Earned Value Management—An “Overhead” View (PART 2: EVM Drawbacks and Benefits)

By | May 23rd, 2014|Project Management, Project Management Methodology, Project Tracking|Comments Off on Earned Value Management—An “Overhead” View (PART 2: EVM Drawbacks and Benefits)

Earned value management (EVM) is an efficient methodology for monitoring and predicting project performance only if it is correctly and timely applied. Otherwise, it can become a negative risk for the project, as it ends up consuming managers’ and project teams’ time without producing accurate estimates.

EVM Drawbacks or Limitations

Putting an EVM system in place attracts implementation costs, training costs, software costs, and other associated costs. In addition, generally only organizations with a mature project management system – that is, those that use well-defined processes and procedures consistently across projects – rely on EVM. Organizations that have inconsistent project management practices or little experience with projects may have more to lose than to win if attempting to invest their efforts into using EVM, as it requires accurate project planning and effective change management practices. Proper project planning includes, among many others, documenting requirements well and creating a good work breakdown structure – both essential for EVM.

If the project plan is faulty, EVM will result in misleading results, which are not only a waste of time and effort, but may also lead to project failure. Some organizations start employing EVA analyses in their projects, only to find out later that they got no reliable results. Instead, they realize that employing this technique only added to the cost of managing their projects. Usually, in these situations, the culprit is not EVA, but a missing earned value management system, which may well be the case in an organization with little experience in running projects. (more…)

RationalPlan 4.8 – Hungarian Language Support, Ubuntu Adoption and Earned Value Analysis

By | May 12th, 2014|News, RationalPlan|1 Comment

Stand By Soft is pleased to announce the release of version 4.8 for RationalPlan project management suite. Current version comes with significant changes that will certainly help users: Hungarian language was added, Ubuntu integration, support for Earned Value Analysis, tasks distribution in Timesheet view, improved filtering and many other features.

RationalPlan is a project management suite that started as a desktop application designed to run on all major operating systems – Windows, Linux and Mac OS X – but it evolved into an embedded management system that is now available even as a cloud service both for individuals and for companies that need a distributed solution with concurrent access from multiple users.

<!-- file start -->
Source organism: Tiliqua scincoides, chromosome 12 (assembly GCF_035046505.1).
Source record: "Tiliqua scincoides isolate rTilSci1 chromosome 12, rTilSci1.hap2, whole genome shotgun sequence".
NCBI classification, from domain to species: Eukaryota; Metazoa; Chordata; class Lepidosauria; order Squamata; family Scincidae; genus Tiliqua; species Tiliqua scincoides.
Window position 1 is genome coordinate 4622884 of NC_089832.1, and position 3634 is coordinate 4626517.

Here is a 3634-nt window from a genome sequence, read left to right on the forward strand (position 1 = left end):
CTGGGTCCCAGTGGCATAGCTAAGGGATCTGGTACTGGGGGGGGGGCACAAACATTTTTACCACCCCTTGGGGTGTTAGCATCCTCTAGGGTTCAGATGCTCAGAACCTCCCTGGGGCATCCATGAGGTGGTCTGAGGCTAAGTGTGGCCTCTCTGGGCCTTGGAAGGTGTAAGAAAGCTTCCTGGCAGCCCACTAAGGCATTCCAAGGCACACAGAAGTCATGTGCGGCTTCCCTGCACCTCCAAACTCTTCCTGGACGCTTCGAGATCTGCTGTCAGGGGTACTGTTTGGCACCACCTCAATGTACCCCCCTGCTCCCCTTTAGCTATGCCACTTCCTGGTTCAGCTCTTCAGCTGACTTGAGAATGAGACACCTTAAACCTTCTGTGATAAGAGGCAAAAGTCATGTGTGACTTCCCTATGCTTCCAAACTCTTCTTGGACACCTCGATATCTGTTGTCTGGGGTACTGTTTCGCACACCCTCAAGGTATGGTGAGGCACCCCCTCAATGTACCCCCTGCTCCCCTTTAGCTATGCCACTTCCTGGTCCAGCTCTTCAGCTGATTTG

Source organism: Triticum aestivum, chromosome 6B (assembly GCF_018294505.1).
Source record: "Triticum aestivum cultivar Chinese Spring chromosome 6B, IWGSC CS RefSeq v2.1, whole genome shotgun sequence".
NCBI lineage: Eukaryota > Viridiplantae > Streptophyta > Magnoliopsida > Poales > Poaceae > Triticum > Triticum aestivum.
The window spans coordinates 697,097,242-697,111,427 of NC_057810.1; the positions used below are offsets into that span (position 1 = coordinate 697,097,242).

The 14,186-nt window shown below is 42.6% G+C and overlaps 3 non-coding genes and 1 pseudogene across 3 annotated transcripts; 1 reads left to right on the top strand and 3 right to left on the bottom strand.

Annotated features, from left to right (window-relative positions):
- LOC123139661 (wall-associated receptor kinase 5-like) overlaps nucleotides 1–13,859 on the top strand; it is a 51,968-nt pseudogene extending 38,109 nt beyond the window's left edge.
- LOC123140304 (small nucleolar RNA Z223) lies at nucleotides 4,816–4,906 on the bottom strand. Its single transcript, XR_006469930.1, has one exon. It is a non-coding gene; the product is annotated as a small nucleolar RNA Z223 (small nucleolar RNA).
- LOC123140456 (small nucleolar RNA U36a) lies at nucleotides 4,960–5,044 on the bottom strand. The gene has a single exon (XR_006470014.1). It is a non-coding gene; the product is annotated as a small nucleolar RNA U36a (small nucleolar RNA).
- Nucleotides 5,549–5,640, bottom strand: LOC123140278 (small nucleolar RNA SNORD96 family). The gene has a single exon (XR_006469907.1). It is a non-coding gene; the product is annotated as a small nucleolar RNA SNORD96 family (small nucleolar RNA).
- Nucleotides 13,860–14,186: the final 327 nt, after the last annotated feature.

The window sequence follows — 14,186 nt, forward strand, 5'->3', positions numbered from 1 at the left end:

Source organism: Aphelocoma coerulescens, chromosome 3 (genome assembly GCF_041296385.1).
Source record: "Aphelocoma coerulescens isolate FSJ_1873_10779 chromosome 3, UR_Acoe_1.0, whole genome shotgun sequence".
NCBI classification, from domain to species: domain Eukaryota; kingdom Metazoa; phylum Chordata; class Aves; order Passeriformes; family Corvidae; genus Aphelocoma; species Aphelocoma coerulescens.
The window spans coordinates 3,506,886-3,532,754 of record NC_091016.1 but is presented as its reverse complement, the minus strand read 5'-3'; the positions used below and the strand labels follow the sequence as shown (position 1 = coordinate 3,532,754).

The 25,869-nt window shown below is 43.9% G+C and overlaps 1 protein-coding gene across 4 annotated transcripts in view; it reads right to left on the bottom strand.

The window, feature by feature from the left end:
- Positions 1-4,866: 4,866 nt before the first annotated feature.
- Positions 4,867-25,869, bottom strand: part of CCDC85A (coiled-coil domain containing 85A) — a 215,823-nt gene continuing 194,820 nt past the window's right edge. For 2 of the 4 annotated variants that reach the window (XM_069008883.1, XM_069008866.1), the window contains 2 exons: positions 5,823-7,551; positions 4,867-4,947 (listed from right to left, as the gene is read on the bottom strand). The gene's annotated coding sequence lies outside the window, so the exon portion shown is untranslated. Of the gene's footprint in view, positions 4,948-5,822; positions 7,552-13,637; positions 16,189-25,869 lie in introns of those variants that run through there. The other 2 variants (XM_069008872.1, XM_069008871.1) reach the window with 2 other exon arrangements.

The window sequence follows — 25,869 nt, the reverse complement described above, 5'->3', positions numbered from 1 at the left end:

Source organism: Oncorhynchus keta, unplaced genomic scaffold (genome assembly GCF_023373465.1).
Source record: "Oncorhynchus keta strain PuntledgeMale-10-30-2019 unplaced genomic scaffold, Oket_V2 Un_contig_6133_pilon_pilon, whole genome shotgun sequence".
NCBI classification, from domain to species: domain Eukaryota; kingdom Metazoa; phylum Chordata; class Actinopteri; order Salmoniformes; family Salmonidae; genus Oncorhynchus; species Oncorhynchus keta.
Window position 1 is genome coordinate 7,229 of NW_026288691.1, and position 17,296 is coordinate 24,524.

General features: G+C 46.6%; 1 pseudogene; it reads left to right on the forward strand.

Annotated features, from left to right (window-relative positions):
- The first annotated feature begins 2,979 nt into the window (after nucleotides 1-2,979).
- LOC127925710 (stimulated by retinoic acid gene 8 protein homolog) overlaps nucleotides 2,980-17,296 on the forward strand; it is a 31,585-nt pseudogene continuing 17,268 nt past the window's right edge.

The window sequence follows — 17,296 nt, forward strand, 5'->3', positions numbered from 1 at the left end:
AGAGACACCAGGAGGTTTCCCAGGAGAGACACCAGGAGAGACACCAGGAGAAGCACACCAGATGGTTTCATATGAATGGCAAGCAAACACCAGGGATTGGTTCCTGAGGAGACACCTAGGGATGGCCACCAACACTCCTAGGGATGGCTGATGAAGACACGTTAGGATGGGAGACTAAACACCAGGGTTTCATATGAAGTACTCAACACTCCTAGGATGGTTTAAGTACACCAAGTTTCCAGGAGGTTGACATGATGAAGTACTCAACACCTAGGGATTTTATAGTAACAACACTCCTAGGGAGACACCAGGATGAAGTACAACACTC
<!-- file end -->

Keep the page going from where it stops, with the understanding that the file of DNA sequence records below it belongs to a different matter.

Important changes for this version:

  • Added possibility for Earned Value Analysis – including CV, SV, CPI, SPI, ACWP, BCWP, BCWS related values
  • Better integration with Ubuntu
  • The products are now also available in Hungarian
  • Tomcat 8 compatibility for the On Premise solution
  • Added tasks distribution in Timesheet view
  • More work on filters
  • Also export data to Microsoft Project .xml format when working with the Server
  • Also export the reschedule date to .xls
  • Changes related to email notifications for resources
  • Added information about documents on tasks in the Info column
  • Compatibility with Google Calendar – updated libraries for iCalendar integration
  • Project import into Server should not be done if you do not have rights to add projects, resources, calendars and clients

At multiple users requests it was added the possibility to perform Earned Value Analysis. Users are now able to work with well known entities like CV, SV, CPI, SPI, ACWP, BCWP, BCWS. For those that are more interested on this subject, the team behind RationalPlan prepared some short tutorials on Earned Value Management. (more…)

Earned Value Management—An “Overhead” View (PART 1: EVM Basics)

Despite being one of those topics that put project management students into the doldrums, earned value management remains the most effective way for monitoring project performance. It is a project management methodology used by the U.S. Department of Defense and by many private companies all over the world. Besides a PMBOK chapter and the U.S. Department of Defense EVM Implementation Guide, many other resources cover this topic.

This article—structured in two parts—outlines earned value management in an attempt to provide a starting point for anyone interested in exploring the topic or wanting to decide if it is something his or her organization might use.

EVM, EV, EVA, and EVMS—Not Interchangeable Acronyms

According to the authors of the PMBOK, earned value management (EVM) “integrates project scope, cost, and schedule measures to help the project management team assess and measure project performance and progress.” EVM is a system for project management control that uses earned value as a criterion.

PMBOK defines earned value (EV) as “the value of work performed expressed in terms of approved budget assigned to that work for an activity or work breakdown structure component. It is the authorized work that has been completed, plus the authorized budget for such completed work.” (more…)